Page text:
Wherever pitched, the tent meetings drew attention and visitors. When the camp meeting ended, a public evangelistic meeting followed. Congregations began to spring up everywhere in the next two decades in the coastal and Bay Areas and up and down the Valley.
Local newspapers provided extensive coverage. In 1888 the Selma Irrigator wrote of Mrs. White, “This lady is one of the most impressive speakers that has ever visited this community.”
By 1913 nearly half the conference membership of 1,200 attended. Languages needed were German and, beginning in the 1920s, Spanish.
Divide and Grow
By the late 1800s, the vast California Conference needed to be more manageable. First, Conference leaders created the Southern California Conference in 1901. Ten years later, the remaining territory was further divided.
Central California Conference was officially organized on March 1, 1911. J. H. Behrens was the first president. He would be followed by eighteen others. San Francisco and the adjoining South Bay Area were transferred to Central’s territory in 1932.
Schools, Land & Other Firsts
In 1897 the first church school started in Fresno. Armona Union Academy was established as the first 12-grade academy in 1911.
In 1929 land in Wawona was purchased for a youth camp. It would grow to 31 acres.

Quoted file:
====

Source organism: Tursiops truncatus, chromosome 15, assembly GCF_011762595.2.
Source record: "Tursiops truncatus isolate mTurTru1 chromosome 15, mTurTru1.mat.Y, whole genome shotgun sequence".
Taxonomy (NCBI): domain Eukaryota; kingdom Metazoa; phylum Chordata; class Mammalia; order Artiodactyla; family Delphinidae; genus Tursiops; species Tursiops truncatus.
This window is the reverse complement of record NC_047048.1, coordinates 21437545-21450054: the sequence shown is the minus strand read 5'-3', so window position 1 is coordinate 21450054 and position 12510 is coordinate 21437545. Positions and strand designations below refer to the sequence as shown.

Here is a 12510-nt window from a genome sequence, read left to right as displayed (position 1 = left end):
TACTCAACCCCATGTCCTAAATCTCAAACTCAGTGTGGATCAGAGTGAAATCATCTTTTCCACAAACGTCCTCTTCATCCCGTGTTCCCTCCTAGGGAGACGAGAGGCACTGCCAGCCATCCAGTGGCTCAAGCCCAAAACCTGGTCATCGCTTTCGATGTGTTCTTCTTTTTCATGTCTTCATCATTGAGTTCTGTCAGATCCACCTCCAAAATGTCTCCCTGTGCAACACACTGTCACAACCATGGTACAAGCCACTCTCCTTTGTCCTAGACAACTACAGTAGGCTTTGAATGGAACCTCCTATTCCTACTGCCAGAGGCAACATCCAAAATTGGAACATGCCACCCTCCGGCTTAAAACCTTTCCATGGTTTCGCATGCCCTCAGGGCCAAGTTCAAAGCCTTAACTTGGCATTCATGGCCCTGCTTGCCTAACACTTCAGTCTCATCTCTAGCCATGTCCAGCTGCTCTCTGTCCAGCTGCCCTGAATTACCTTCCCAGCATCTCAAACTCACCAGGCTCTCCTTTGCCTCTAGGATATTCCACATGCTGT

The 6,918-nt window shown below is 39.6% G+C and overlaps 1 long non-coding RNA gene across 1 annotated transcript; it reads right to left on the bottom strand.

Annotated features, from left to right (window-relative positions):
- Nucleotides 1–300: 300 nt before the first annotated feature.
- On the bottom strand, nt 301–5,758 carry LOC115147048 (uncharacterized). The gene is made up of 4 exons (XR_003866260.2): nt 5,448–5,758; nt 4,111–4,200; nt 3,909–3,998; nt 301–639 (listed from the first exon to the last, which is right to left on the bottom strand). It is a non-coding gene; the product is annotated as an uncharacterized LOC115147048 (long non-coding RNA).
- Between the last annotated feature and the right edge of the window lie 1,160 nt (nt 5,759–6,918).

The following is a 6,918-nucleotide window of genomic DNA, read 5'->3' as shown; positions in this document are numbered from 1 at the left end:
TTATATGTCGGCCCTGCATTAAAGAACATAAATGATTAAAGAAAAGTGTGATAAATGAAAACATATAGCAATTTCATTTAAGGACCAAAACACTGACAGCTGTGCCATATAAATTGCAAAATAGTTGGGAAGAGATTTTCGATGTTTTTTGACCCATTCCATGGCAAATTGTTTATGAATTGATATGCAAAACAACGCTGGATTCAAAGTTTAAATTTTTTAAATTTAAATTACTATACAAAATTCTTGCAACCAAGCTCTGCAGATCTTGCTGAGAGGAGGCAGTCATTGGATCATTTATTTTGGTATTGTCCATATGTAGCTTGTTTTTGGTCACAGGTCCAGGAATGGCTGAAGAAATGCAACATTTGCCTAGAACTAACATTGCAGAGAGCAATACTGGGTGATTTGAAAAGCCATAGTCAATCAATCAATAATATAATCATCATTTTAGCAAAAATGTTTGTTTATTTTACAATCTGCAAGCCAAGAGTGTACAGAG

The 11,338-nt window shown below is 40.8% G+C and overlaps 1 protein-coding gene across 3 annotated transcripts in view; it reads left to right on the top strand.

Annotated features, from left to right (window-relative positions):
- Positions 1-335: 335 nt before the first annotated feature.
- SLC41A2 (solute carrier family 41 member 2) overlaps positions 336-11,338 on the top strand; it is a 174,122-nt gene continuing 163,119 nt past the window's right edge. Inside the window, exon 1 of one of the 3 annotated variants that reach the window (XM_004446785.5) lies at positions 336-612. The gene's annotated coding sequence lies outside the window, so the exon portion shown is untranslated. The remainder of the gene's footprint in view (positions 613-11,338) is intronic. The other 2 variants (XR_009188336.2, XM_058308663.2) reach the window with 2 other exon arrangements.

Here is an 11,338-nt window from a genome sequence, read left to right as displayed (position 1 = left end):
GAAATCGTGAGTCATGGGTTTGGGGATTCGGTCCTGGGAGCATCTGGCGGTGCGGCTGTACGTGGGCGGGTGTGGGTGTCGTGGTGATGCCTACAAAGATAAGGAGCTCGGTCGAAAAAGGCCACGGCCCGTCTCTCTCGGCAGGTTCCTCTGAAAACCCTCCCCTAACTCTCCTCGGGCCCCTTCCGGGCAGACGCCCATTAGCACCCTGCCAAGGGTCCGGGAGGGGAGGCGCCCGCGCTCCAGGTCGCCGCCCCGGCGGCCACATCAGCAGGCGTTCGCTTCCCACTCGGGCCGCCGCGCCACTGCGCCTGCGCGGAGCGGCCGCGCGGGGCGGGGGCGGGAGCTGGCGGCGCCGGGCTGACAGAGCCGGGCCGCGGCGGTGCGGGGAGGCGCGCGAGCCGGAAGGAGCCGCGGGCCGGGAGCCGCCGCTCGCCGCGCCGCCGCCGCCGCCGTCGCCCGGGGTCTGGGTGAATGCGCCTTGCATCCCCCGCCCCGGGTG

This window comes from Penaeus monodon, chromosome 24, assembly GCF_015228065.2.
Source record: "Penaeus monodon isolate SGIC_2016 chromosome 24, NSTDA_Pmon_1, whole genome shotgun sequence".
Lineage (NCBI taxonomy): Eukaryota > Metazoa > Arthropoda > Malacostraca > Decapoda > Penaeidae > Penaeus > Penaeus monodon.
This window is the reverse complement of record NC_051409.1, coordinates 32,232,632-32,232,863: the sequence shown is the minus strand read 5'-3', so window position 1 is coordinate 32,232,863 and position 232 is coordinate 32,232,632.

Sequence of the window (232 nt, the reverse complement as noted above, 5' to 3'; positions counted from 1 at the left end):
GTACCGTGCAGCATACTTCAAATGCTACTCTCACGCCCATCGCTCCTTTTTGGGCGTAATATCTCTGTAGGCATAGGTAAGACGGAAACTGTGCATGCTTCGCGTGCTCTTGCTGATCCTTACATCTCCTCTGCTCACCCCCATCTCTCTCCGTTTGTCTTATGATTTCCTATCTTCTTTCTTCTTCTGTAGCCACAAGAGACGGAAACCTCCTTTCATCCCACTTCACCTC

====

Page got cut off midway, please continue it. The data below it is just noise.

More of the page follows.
In 1932 the Conference office relocated from Fresno to San Jose.
In 1947 a permanent location for camp meeting was found in Soquel and 87 acres were purchased. Camp meeting was held the following year.
In 1948 Pathfinders began. Conference Youth Director Henry Bergh wrote the song for the new Pathfinder Club program. Henry gives all the glory to God as he is not a songwriter.
In 1948 a former World War II military base on the coast near Watsonville was purchased for a boarding school. Monterey Bay Academy opened in 1950.
In 1984 the Conference office moved to its current location in Clovis.
Central has long been one of the most ethnically diverse conferences in North America. There were Italian, German, Japanese, and Russian churches in the first part of the century.
In 1923 O.A. Troy formed the first African-American church in San Francisco.
By 1950 there were at least four Hispanic churches in Fresno, San Francisco, San Jose, and Santa Maria. In recent years, Central California Conference has added Chinese, Hmong, Vietnamese, Samoan, Korean, and Filipino companies and churches.
Today, Central California Conference has 35,698 members in 129 churches and nine companies. Membership represents 8% African-American, 55% Anglo, 8% Asian, and 29% Hispanic. There are 25 schools and more than 1,850 students.
“For me, the biggest impact is going into the vault and putting my hands on the first set of the 1911 Executive Committee minutes, and to sense the commitment of the blessed hope that rang in the hearts of those leaders 100 years ago,” says Ramiro Cano, the 19th conference president. “We have the same message, the same burning desire to see our Lord Jesus come quickly. Oh, how I pray that I will be the last president.”